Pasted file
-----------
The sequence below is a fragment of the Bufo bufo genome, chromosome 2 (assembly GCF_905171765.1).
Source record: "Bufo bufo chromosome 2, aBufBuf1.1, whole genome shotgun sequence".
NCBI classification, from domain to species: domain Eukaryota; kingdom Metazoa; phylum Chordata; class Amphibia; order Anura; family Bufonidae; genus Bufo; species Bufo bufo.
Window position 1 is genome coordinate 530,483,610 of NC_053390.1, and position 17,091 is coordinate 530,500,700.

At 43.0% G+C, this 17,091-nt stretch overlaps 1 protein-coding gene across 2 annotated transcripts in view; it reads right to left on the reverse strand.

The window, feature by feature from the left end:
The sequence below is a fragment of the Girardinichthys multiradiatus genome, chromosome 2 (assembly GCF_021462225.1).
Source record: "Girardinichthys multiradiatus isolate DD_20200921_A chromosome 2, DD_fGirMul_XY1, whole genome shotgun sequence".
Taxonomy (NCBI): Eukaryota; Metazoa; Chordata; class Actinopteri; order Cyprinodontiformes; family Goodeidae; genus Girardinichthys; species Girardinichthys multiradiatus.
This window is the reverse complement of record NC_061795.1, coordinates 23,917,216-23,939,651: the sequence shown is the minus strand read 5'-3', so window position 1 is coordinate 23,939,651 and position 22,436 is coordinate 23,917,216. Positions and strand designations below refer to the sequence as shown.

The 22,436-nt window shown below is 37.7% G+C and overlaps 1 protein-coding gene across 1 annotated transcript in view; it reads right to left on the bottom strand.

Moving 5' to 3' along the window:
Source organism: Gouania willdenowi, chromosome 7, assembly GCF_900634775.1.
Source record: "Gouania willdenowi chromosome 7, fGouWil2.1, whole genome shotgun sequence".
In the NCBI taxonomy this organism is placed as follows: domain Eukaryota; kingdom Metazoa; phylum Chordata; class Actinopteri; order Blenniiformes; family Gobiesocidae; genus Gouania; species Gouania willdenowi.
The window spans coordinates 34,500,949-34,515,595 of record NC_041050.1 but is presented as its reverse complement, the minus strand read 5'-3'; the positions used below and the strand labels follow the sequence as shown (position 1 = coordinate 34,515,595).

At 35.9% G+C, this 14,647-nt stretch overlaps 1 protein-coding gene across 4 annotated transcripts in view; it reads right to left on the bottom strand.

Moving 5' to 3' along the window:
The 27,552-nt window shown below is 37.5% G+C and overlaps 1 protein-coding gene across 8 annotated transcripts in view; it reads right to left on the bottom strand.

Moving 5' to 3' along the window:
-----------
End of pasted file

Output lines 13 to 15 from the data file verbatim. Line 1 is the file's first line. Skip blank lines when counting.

Source organism: Gouania willdenowi, chromosome 7, assembly GCF_900634775.1.
Source record: "Gouania willdenowi chromosome 7, fGouWil2.1, whole genome shotgun sequence".
In the NCBI taxonomy this organism is placed as follows: domain Eukaryota; kingdom Metazoa; phylum Chordata; class Actinopteri; order Blenniiformes; family Gobiesocidae; genus Gouania; species Gouania willdenowi.